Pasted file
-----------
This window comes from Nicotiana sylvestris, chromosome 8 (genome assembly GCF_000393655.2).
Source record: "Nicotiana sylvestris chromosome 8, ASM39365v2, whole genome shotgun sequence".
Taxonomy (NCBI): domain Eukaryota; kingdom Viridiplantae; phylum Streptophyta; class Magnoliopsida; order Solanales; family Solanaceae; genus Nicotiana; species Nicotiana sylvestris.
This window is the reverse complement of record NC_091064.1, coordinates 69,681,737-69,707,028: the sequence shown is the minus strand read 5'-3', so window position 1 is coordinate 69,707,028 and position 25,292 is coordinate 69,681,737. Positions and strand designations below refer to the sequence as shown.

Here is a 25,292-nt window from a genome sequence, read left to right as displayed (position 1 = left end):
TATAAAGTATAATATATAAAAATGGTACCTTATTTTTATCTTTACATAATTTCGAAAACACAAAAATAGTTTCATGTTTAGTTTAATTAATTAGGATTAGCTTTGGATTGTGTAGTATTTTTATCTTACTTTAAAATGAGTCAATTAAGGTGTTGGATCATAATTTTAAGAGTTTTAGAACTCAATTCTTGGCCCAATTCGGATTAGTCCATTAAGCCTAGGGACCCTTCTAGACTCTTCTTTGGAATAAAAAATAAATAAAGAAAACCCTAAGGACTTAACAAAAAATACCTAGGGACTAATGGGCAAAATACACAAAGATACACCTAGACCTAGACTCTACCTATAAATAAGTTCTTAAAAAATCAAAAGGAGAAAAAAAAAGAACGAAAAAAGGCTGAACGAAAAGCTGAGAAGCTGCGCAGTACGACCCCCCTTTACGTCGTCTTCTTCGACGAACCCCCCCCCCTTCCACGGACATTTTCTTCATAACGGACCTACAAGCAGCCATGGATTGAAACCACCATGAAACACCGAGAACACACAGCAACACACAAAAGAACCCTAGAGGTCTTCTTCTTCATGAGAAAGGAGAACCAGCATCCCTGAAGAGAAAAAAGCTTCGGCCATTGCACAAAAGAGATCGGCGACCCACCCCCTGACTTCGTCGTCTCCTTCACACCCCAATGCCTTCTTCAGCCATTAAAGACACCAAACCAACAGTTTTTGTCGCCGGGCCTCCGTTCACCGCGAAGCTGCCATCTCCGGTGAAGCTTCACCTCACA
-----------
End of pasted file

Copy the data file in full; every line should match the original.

This window comes from Nicotiana sylvestris, chromosome 8 (genome assembly GCF_000393655.2).
Source record: "Nicotiana sylvestris chromosome 8, ASM39365v2, whole genome shotgun sequence".
Taxonomy (NCBI): domain Eukaryota; kingdom Viridiplantae; phylum Streptophyta; class Magnoliopsida; order Solanales; family Solanaceae; genus Nicotiana; species Nicotiana sylvestris.
This window is the reverse complement of record NC_091064.1, coordinates 69,681,737-69,707,028: the sequence shown is the minus strand read 5'-3', so window position 1 is coordinate 69,707,028 and position 25,292 is coordinate 69,681,737. Positions and strand designations below refer to the sequence as shown.

Here is a 25,292-nt window from a genome sequence, read left to right as displayed (position 1 = left end):
TATAAAGTATAATATATAAAAATGGTACCTTATTTTTATCTTTACATAATTTCGAAAACACAAAAATAGTTTCATGTTTAGTTTAATTAATTAGGATTAGCTTTGGATTGTGTAGTATTTTTATCTTACTTTAAAATGAGTCAATTAAGGTGTTGGATCATAATTTTAAGAGTTTTAGAACTCAATTCTTGGCCCAATTCGGATTAGTCCATTAAGCCTAGGGACCCTTCTAGACTCTTCTTTGGAATAAAAAATAAATAAAGAAAACCCTAAGGACTTAACAAAAAATACCTAGGGACTAATGGGCAAAATACACAAAGATACACCTAGACCTAGACTCTACCTATAAATAAGTTCTTAAAAAATCAAAAGGAGAAAAAAAAAGAACGAAAAAAGGCTGAACGAAAAGCTGAGAAGCTGCGCAGTACGACCCCCCTTTACGTCGTCTTCTTCGACGAACCCCCCCCCCTTCCACGGACATTTTCTTCATAACGGACCTACAAGCAGCCATGGATTGAAACCACCATGAAACACCGAGAACACACAGCAACACACAAAAGAACCCTAGAGGTCTTCTTCTTCATGAGAAAGGAGAACCAGCATCCCTGAAGAGAAAAAAGCTTCGGCCATTGCACAAAAGAGATCGGCGACCCACCCCCTGACTTCGTCGTCTCCTTCACACCCCAATGCCTTCTTCAGCCATTAAAGACACCAAACCAACAGTTTTTGTCGCCGGGCCTCCGTTCACCGCGAAGCTGCCATCTCCGGTGAAGCTTCACCTCACA